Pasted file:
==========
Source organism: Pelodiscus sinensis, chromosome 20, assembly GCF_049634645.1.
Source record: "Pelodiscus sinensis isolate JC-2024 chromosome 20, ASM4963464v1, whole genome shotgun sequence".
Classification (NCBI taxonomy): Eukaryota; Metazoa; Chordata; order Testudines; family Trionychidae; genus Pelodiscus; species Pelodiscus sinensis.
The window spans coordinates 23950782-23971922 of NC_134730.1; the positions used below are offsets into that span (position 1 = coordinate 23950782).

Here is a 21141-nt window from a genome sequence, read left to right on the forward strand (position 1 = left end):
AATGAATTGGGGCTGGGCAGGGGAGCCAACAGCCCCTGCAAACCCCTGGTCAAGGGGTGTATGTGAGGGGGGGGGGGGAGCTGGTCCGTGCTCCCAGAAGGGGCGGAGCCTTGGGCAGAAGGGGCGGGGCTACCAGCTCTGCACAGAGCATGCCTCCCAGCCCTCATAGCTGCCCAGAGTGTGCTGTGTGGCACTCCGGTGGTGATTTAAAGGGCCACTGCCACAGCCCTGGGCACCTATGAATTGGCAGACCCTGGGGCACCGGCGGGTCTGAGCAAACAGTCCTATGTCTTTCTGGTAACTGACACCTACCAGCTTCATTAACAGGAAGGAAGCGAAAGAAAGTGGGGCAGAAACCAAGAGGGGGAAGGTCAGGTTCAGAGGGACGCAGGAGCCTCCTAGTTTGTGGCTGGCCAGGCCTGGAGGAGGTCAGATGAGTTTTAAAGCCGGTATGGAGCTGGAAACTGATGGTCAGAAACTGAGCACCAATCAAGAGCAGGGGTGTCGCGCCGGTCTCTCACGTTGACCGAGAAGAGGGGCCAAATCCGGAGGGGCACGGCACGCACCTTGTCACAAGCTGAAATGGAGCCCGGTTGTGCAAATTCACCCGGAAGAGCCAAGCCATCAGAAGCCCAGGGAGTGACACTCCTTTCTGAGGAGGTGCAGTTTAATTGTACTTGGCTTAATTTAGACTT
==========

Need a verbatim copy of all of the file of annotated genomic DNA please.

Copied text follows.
Source organism: Pelodiscus sinensis, chromosome 20, assembly GCF_049634645.1.
Source record: "Pelodiscus sinensis isolate JC-2024 chromosome 20, ASM4963464v1, whole genome shotgun sequence".
Classification (NCBI taxonomy): Eukaryota; Metazoa; Chordata; order Testudines; family Trionychidae; genus Pelodiscus; species Pelodiscus sinensis.
The window spans coordinates 23950782-23971922 of NC_134730.1; the positions used below are offsets into that span (position 1 = coordinate 23950782).

Here is a 21141-nt window from a genome sequence, read left to right on the forward strand (position 1 = left end):
AATGAATTGGGGCTGGGCAGGGGAGCCAACAGCCCCTGCAAACCCCTGGTCAAGGGGTGTATGTGAGGGGGGGGGGGGAGCTGGTCCGTGCTCCCAGAAGGGGCGGAGCCTTGGGCAGAAGGGGCGGGGCTACCAGCTCTGCACAGAGCATGCCTCCCAGCCCTCATAGCTGCCCAGAGTGTGCTGTGTGGCACTCCGGTGGTGATTTAAAGGGCCACTGCCACAGCCCTGGGCACCTATGAATTGGCAGACCCTGGGGCACCGGCGGGTCTGAGCAAACAGTCCTATGTCTTTCTGGTAACTGACACCTACCAGCTTCATTAACAGGAAGGAAGCGAAAGAAAGTGGGGCAGAAACCAAGAGGGGGAAGGTCAGGTTCAGAGGGACGCAGGAGCCTCCTAGTTTGTGGCTGGCCAGGCCTGGAGGAGGTCAGATGAGTTTTAAAGCCGGTATGGAGCTGGAAACTGATGGTCAGAAACTGAGCACCAATCAAGAGCAGGGGTGTCGCGCCGGTCTCTCACGTTGACCGAGAAGAGGGGCCAAATCCGGAGGGGCACGGCACGCACCTTGTCACAAGCTGAAATGGAGCCCGGTTGTGCAAATTCACCCGGAAGAGCCAAGCCATCAGAAGCCCAGGGAGTGACACTCCTTTCTGAGGAGGTGCAGTTTAATTGTACTTGGCTTAATTTAGACTT